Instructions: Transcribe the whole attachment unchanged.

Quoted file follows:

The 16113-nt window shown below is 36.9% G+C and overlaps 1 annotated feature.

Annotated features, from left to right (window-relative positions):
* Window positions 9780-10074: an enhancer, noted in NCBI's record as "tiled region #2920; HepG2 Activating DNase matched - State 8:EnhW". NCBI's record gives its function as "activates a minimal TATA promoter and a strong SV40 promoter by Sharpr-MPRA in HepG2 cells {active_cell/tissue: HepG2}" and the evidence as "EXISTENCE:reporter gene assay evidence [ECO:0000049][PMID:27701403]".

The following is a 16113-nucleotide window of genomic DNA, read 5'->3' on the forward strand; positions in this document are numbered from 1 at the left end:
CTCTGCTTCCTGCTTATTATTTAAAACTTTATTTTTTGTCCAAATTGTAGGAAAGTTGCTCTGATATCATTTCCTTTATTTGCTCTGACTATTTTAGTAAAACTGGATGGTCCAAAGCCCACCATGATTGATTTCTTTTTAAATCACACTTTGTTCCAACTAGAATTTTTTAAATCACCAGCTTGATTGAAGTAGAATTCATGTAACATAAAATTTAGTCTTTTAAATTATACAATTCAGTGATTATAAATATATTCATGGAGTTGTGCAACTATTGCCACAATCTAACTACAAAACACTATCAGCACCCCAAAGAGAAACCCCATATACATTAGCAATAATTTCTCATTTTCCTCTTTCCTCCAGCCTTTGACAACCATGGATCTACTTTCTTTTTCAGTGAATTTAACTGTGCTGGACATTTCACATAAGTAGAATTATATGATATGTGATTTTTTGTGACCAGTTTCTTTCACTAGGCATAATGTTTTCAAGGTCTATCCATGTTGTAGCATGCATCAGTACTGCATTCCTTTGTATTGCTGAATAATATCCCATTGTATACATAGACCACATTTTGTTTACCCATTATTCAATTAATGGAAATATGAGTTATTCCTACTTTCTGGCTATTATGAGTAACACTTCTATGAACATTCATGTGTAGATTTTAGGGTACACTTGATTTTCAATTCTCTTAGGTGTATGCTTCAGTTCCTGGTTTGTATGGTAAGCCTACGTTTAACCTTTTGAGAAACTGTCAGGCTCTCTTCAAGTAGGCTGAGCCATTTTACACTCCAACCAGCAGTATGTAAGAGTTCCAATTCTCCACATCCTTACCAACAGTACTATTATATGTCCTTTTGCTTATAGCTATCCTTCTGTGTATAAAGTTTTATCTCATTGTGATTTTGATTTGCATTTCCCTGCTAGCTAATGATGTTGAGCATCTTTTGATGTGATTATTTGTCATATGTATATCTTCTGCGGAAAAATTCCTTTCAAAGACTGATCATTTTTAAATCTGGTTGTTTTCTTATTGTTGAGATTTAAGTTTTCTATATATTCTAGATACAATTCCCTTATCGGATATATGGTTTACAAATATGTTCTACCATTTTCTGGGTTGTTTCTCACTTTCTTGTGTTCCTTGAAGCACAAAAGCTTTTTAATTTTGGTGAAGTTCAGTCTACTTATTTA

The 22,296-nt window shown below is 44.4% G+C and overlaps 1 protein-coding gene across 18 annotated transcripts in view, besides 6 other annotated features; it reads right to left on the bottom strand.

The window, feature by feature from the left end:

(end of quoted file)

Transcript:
The 16113-nt window shown below is 36.9% G+C and overlaps 1 annotated feature.

Annotated features, from left to right (window-relative positions):
* Window positions 9780-10074: an enhancer, noted in NCBI's record as "tiled region #2920; HepG2 Activating DNase matched - State 8:EnhW". NCBI's record gives its function as "activates a minimal TATA promoter and a strong SV40 promoter by Sharpr-MPRA in HepG2 cells {active_cell/tissue: HepG2}" and the evidence as "EXISTENCE:reporter gene assay evidence [ECO:0000049][PMID:27701403]".

The following is a 16113-nucleotide window of genomic DNA, read 5'->3' on the forward strand; positions in this document are numbered from 1 at the left end:
CTCTGCTTCCTGCTTATTATTTAAAACTTTATTTTTTGTCCAAATTGTAGGAAAGTTGCTCTGATATCATTTCCTTTATTTGCTCTGACTATTTTAGTAAAACTGGATGGTCCAAAGCCCACCATGATTGATTTCTTTTTAAATCACACTTTGTTCCAACTAGAATTTTTTAAATCACCAGCTTGATTGAAGTAGAATTCATGTAACATAAAATTTAGTCTTTTAAATTATACAATTCAGTGATTATAAATATATTCATGGAGTTGTGCAACTATTGCCACAATCTAACTACAAAACACTATCAGCACCCCAAAGAGAAACCCCATATACATTAGCAATAATTTCTCATTTTCCTCTTTCCTCCAGCCTTTGACAACCATGGATCTACTTTCTTTTTCAGTGAATTTAACTGTGCTGGACATTTCACATAAGTAGAATTATATGATATGTGATTTTTTGTGACCAGTTTCTTTCACTAGGCATAATGTTTTCAAGGTCTATCCATGTTGTAGCATGCATCAGTACTGCATTCCTTTGTATTGCTGAATAATATCCCATTGTATACATAGACCACATTTTGTTTACCCATTATTCAATTAATGGAAATATGAGTTATTCCTACTTTCTGGCTATTATGAGTAACACTTCTATGAACATTCATGTGTAGATTTTAGGGTACACTTGATTTTCAATTCTCTTAGGTGTATGCTTCAGTTCCTGGTTTGTATGGTAAGCCTACGTTTAACCTTTTGAGAAACTGTCAGGCTCTCTTCAAGTAGGCTGAGCCATTTTACACTCCAACCAGCAGTATGTAAGAGTTCCAATTCTCCACATCCTTACCAACAGTACTATTATATGTCCTTTTGCTTATAGCTATCCTTCTGTGTATAAAGTTTTATCTCATTGTGATTTTGATTTGCATTTCCCTGCTAGCTAATGATGTTGAGCATCTTTTGATGTGATTATTTGTCATATGTATATCTTCTGCGGAAAAATTCCTTTCAAAGACTGATCATTTTTAAATCTGGTTGTTTTCTTATTGTTGAGATTTAAGTTTTCTATATATTCTAGATACAATTCCCTTATCGGATATATGGTTTACAAATATGTTCTACCATTTTCTGGGTTGTTTCTCACTTTCTTGTGTTCCTTGAAGCACAAAAGCTTTTTAATTTTGGTGAAGTTCAGTCTACTTATTTA

The 22,296-nt window shown below is 44.4% G+C and overlaps 1 protein-coding gene across 18 annotated transcripts in view, besides 6 other annotated features; it reads right to left on the bottom strand.

The window, feature by feature from the left end: